Flight SIA68 while possibly hiding the flight of the missing plane, just passed over "Pakistan Aerospace UAV Test Flight Facility" near Rahim Yar Khan at 22:30UTC. There is a nice isolated landing track of 1500m there.

Theory:
The missing flight landed at "Pakistan Aerospace UAV Test Flight Facility" 2014-03-07 22:30UTC and it continued transmit ping to Inmarsat while stationary. Note that the place match pretty well the end of the corrected trajectory arc.




edit on 17-3-2014 by PeterMcFly because: (no reason given)



posted on Mar, 17 2014 @ 03:53 PM
link   
reply to post by Zaphod58
 


I got more or less the same answer when I asked A guy I work with that worked on Inmarsat comms systems.

He believes that the two arcs being shown on the media are measured from the flight time of the signal. Apparently the protocol uses a pretty tight frequency tracking and a modulation for frame syncing. This could give you a signal flight time, which would define a distance between the satellite and the receiver, which gives you the arcs on the globe. The generation 3 satellite likely has a very high quality "clock".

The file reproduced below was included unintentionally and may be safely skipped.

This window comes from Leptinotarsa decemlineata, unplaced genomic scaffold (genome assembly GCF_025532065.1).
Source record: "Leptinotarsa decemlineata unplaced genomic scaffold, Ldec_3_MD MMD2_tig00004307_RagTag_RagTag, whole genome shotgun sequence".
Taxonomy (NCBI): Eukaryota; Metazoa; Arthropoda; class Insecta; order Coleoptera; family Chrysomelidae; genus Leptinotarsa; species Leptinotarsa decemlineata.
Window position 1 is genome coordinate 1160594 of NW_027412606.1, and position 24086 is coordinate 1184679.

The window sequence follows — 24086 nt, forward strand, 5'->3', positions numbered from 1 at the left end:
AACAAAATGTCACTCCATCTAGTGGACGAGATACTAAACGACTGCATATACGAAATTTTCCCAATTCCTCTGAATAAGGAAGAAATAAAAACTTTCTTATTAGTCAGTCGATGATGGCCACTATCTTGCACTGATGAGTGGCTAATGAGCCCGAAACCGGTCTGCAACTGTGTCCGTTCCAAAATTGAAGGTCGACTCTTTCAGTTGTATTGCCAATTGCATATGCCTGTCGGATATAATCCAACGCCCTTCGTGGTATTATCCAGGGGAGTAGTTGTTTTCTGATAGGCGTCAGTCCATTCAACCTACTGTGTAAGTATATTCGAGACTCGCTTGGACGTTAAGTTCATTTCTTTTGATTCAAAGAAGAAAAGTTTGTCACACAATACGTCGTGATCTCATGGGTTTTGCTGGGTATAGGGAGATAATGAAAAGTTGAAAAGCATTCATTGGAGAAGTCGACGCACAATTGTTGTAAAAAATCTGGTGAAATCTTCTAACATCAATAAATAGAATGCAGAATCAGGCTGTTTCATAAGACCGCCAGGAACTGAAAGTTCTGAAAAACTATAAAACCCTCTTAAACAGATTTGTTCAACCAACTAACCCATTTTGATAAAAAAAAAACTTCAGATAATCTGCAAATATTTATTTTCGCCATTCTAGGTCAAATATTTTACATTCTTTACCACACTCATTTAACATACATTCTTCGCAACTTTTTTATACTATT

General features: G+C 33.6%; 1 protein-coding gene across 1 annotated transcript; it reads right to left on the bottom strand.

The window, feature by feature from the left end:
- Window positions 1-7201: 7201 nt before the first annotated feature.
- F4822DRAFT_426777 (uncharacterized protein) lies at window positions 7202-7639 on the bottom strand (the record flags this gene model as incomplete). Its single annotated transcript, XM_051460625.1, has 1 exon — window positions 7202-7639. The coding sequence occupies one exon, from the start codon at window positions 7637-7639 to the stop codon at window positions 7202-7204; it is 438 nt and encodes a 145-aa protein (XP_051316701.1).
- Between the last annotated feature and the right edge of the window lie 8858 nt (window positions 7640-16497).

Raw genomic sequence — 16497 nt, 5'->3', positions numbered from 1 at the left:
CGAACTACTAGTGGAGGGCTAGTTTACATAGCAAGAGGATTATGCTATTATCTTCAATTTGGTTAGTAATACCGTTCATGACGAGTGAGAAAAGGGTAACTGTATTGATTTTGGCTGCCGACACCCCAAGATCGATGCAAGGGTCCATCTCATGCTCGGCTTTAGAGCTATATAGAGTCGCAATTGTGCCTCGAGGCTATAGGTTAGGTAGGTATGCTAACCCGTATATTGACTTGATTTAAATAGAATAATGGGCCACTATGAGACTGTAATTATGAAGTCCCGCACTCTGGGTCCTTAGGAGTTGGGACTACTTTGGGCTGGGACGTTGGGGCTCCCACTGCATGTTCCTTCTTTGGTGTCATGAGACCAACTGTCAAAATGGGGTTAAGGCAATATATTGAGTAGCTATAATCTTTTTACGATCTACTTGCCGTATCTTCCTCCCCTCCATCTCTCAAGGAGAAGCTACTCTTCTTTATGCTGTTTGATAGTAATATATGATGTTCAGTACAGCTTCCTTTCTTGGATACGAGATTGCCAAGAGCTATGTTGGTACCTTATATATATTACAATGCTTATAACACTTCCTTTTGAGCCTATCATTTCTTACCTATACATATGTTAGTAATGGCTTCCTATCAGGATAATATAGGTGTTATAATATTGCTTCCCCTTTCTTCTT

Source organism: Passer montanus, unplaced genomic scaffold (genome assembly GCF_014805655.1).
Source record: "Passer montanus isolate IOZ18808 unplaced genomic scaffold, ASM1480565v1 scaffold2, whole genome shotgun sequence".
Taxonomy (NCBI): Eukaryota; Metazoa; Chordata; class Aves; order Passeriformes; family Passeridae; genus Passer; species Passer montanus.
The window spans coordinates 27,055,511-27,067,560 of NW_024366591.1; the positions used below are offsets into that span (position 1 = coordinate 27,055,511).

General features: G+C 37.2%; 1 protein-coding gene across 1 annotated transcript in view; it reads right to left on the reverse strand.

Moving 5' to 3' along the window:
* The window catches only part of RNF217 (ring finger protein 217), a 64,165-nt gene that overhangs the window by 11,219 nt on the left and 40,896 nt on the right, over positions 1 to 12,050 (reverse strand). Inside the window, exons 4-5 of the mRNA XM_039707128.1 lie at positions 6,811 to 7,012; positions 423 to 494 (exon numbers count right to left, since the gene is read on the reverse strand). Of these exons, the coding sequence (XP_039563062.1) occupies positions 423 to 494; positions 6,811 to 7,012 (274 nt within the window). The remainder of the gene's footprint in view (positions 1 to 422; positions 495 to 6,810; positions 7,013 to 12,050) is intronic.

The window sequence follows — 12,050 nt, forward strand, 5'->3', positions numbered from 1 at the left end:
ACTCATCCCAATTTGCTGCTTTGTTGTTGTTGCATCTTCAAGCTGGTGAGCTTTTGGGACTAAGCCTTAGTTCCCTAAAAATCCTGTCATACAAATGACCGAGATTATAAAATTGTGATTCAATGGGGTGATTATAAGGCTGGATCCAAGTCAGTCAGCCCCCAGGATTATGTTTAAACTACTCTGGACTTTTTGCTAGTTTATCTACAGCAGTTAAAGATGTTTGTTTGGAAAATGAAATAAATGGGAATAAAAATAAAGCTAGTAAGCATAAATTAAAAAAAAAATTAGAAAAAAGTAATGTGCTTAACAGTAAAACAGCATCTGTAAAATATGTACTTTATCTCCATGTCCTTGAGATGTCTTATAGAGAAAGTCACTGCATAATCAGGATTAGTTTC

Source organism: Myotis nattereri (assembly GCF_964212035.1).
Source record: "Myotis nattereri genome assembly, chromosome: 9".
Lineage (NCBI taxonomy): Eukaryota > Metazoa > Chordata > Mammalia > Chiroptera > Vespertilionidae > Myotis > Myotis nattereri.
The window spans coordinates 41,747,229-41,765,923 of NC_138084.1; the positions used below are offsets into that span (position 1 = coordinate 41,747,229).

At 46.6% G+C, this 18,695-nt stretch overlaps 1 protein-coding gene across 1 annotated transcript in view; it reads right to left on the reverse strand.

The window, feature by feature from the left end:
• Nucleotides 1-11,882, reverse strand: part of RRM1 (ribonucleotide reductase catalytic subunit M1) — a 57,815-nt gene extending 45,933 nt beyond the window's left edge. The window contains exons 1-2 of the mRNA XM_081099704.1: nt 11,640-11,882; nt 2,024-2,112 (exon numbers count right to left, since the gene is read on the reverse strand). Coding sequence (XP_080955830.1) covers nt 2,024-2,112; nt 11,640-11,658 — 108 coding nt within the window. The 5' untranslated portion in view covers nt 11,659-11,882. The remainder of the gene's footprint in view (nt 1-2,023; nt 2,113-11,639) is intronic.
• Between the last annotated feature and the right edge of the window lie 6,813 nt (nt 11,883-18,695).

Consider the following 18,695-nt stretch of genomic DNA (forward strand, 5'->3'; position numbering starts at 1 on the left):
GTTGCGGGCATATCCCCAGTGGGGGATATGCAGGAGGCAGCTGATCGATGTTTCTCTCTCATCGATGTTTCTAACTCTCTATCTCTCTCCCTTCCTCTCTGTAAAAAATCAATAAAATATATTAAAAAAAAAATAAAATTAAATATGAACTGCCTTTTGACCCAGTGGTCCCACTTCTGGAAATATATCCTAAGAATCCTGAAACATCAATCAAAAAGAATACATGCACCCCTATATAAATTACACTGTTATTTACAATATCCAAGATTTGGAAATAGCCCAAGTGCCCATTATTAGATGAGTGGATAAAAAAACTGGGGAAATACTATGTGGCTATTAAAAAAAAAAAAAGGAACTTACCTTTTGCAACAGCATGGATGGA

Really hard to spoof the flight time in this scenario without a second plane. That would be one hell of an alibi, but I'll drop the US down my personal suspect list. Not off the list. Just down the list.

The signal strength measurement would be subject to the vagaries of the transceiver quality and antenna characteristics. I believe it would be too inaccurate to measure a decent distance.



posted on Mar, 17 2014 @ 03:55 PM
link   

Zaphod58
reply to post by eisegesis
 


Except for the minor fact that the computers can be overridden from the flight deck. You might be able to spoof the GPS but you can't spoof the back up navigation systems.


What is your take on this?

FAA to Allow Use of Electronics for Entire Flights

Could it have been possible that someone onboard may have hijacked this thing electronically just like hackers have been able to accomplish with OnStar in automobiles?

I do admire your technical knowledge, so I am basically at your mercy when it comes to these topics but, more and more fly-by-wire systems are just turning into giant computers. Funny how Boeing is generally against these new forms of automation. What is your opinion?

Only speculating of course...



posted on Mar, 17 2014 @ 03:59 PM
link